Donkeys are serious Business | Trek day 2


It’s Day 2 of our trek and we are all excited having been woken up at 6:30 with a hot cuppa chai! The Wanla river serves as a source for morning ablutions and we have a good breakfast – porridge, cereal, omlettes, etc. Our cook and guide are really awesome!!

Spinning Drums made out of recycled tin packages serve as worship aids
Spinning Drums made out of recycled tin packages serve as worship aids

11:00 AM: we are stuck in Wanla as our donkeys have failed to arrive. Yes I did say donkeys!! Donkeys have never been as serious a business as they seem today! We need them to carry our tents and movable kitchen. Since we are out of all communication aids in this region (no telephones, cellphones etc. work here) we have no idea when our donkeys will arrive!

We decide to take a trip to the monastery to spend some time and amuse ourselves. When we return, the donkeys are still not there, so we decide to leave them behind and continue on the trek. We hope that the donkeys will join us later at Urshi.

Surreal landscape - part desert, part mountains in Ladakh
Surreal landscape – part desert, part mountains in Ladakh

Apricots grow in Ladakh in large numbers and wherever we go, we are treated to apricots (both fresh and dried) by the locals. They are the sweetest apricots I have ever had! After about 3 hours of walking we cool off our heels at the river and watch mountain goats race up and down the hill slopes. It is amazing to see how these creatures survive in this harsh climate! At another village I witness a new technique in recycling old tins and cans! The locals have stacked them up to support infant trees and in some other cases they have been made into the spinning wheels for the Buddhist chant of “Om Padme Mane Hum”. Above is an example!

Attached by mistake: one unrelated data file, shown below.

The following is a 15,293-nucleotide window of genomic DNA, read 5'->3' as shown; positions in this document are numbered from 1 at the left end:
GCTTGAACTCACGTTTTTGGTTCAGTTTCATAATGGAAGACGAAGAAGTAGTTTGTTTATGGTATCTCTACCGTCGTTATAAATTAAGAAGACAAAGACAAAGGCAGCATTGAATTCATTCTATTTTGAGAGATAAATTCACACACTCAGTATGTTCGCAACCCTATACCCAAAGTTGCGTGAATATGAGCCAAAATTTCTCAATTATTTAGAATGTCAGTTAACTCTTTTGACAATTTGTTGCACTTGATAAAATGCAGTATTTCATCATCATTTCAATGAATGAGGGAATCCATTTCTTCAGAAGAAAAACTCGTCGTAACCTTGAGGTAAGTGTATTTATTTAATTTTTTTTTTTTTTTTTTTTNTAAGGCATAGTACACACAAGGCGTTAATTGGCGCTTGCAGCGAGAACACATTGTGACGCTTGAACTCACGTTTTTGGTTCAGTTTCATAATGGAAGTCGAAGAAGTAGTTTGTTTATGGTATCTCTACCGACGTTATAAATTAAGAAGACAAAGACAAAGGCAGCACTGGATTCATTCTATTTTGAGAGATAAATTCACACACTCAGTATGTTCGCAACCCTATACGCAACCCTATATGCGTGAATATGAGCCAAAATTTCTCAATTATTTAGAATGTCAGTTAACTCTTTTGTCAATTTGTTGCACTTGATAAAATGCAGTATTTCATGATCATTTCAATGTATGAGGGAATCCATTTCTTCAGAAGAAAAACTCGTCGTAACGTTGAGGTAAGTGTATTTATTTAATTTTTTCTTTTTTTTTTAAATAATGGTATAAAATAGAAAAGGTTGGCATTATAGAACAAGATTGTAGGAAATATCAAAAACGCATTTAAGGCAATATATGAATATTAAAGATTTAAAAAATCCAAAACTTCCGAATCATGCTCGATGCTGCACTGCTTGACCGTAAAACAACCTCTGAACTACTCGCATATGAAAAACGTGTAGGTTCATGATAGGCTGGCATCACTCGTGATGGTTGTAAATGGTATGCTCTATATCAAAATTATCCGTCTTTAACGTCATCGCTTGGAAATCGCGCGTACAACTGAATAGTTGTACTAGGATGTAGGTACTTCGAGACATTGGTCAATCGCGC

The stretch is panoramic. It is beautiful, calm, captivating, serene and all that comes to mind that is associated with the word peaceful. We arrive in Urshi sans the donkeys. Since most of us are hungry, we decide to wander into the village and ask the locals for some help. Mind you there are no restaurants, hotels, or any other public conveniences. We are at the mercy of our donkeys! Nevertheless, we found a great guy who took us into his hospitality. We went to his home and he served us hot chai! Along with it, we had a taste of the local Chang, a barley based local beer. It is simple to make and takes about a week of fermentation. The first draft from the barrel is the most potent whereas the strength reduces after several drafts have been made.

Our host informed us that this was from the 2nd one, and so we did not insist on a second serving. The guy has 3 kids, 2 daughters and 1 son. All of them go to school. The boy though went to a residential school in the town of Khaltse. He informed us that the school paid for his lodging, meals, uniform and education. He seemed happy with the arrangement, and so did the kids. It was the Independence day and he was back home for the holiday. On our way back, we spotted the donkeys coming. What a relief!! Now we could have some good food and sleep in our sleeping bags and tents away from the cold and unfriendly weather of the mountains! I finish reading Karma Cola and we have a great dinner before I hit the beds. I am told that it will be a tough climb tomorrow. Although I can see the peak at TarLa, it seems like it will be a good day of work.

Donkeys are serious business when hiking in Ladakh
Donkeys are serious business when hiking in Ladakh

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